1. ## Help with series

Determine if the following are absolutely convergent, conditionally convergent or divergent.

(1)$\displaystyle \sum_{n=0}^{\infty }{\frac { 1!+2!+...+n!}{ \left(2n \right)!}}$

I am really quite confused as to how to work this out. I would be grateful if someone could point me in the right direction by telling me where I've gone wrong.

I've used the ratio test and I have a limit that still has factorials in it. But I don't know any other test that would be able to help me get rid of the factorials.

2. first whit testo comparation

$\displaystyle \sum\limits_{n = 1}^\infty {\frac{{1! + 2! + 3! + ... + n!}} {{\left( {2n} \right)!}}} \leqslant \sum\limits_{n = 1}^\infty {\frac{{n! + n! + n! + ... + n!}} {{\left( {2n} \right)!}}} = \sum\limits_{n = 1}^\infty {\frac{{n \cdot n!}} {{\left( {2n} \right)!}}}$

If $\displaystyle a_n = \frac{{n \cdot n!}} {{\left( {2n} \right)!}}$ now I use the quotien test

$\displaystyle \mathop {\lim }\limits_{n \to \infty } \left| {\frac{{a_{n + 1} }} {{a_n }}} \right| = \mathop {\lim }\limits_{n \to \infty } \frac{{\left( {n + 1} \right) \cdot \left( {n + 1} \right)!}} {{\left( {2(n + 1)} \right)!}} \cdot \frac{{\left( {2n} \right)!}} {{n \cdot n!}} =$ $\displaystyle \mathop {\lim }\limits_{n \to \infty } \frac{{\left( {n + 1} \right)\left( {n + 1} \right) \cdot n!}} {{\left( {2n + 2} \right)\left( {2n + 1} \right)\left( {2n} \right)!}} \cdot \frac{{\left( {2n} \right)!}} {{n \cdot n!}}$

$\displaystyle = \mathop {\lim }\limits_{n \to \infty } \frac{{\left( {n + 1} \right)\left( {n + 1} \right)}} {{\left( {2n + 1} \right)\left( {2n + 1} \right)}} \cdot \frac{1} {n} = \mathop {\lim }\limits_{n \to \infty } \frac{{\left( {1 + \frac{1} {n}} \right)\left( {1 + \frac{1} {n}} \right) \cdot \frac{1} {n}}} {{\left( {2 + \frac{2} {n}} \right)\left( {2 + \frac{1} {n}} \right)}}$ $\displaystyle = \frac{{\left( {1 + 0} \right)^2 \cdot 0}} {{\left( {2 + 0} \right)^2 }} = 0 < 1$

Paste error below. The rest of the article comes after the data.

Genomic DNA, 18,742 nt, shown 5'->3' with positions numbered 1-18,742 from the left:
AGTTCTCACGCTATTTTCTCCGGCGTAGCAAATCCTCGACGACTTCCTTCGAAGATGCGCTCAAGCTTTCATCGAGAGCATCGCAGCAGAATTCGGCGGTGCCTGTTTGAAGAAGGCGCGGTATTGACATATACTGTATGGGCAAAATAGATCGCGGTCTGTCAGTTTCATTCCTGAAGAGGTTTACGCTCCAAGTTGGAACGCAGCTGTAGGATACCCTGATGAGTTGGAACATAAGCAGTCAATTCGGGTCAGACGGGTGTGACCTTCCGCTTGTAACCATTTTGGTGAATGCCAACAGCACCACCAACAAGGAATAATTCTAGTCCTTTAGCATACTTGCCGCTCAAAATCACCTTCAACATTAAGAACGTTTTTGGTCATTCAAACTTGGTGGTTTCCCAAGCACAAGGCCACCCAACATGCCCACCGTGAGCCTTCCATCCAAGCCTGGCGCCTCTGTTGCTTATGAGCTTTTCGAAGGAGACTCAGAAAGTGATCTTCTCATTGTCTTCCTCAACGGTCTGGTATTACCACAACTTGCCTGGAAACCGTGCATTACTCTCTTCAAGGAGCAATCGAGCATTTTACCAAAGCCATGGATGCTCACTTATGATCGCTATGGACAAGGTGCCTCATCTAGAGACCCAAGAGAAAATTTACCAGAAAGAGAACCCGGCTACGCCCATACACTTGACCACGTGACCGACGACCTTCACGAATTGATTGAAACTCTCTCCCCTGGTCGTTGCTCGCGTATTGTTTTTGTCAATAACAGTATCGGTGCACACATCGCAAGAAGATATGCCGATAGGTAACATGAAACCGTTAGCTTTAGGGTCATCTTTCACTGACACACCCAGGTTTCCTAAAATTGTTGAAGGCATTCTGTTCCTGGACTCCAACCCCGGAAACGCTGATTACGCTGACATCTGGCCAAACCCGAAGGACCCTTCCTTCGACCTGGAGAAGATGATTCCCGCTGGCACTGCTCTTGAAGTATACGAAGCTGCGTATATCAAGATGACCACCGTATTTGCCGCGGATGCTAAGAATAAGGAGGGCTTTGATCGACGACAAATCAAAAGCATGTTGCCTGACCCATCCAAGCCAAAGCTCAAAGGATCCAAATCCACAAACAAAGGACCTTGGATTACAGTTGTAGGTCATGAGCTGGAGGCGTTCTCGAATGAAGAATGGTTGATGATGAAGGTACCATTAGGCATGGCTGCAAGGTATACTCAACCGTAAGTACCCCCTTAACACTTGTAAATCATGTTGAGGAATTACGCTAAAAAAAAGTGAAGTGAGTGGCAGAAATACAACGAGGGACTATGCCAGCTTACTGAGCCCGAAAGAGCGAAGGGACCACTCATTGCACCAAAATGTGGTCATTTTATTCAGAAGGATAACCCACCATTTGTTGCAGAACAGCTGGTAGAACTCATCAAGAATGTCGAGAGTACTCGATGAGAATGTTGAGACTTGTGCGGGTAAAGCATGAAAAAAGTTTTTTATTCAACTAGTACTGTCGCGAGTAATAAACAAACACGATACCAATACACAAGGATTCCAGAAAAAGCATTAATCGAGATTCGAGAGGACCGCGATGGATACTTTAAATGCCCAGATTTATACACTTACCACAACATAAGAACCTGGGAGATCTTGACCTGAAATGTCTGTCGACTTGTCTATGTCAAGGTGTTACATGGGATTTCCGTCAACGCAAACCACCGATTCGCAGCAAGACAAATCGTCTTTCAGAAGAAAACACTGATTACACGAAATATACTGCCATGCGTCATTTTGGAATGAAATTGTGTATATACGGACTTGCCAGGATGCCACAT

So, how $\displaystyle \mathop {\lim }\limits_{n \to \infty } \left| {\frac{{a_{n + 1} }} {{a_n }}} \right| < 1 \Rightarrow$ the serie converge

I forget say you that if this serie converge, then (1) converge too. And how converge whit and whitout absolute value, the serie is absolutely convergent

3. Originally Posted by Hweengee
Determine if the following are absolutely convergent, conditionally convergent or divergent.

(1)$\displaystyle \sum_{n=0}^{\infty }{\frac { 1!+2!+...+n!}{ \left(2n \right)!}}$

I am really quite confused as to how to work this out. I would be grateful if someone could point me in the right direction by telling me where I've gone wrong.

I've used the ratio test and I have a limit that still has factorials in it. But I don't know any other test that would be able to help me get rid of the factorials.
There isn't even a need to make a comparison

$\displaystyle \lim_{n\to\infty}\left(\frac{1!+2!+\cdots{+n!}}{(2 n)!}\right)^{\frac{1}{n}}\sim\lim_{n\to\infty}\lef t(\frac{n!}{(2n)!}\right)^{\frac{1}{n}}=0$

Therefore the serise converges

4. What's fun with you Mathstud is that everything is obvious, clear or simple and everybody knows the limits you know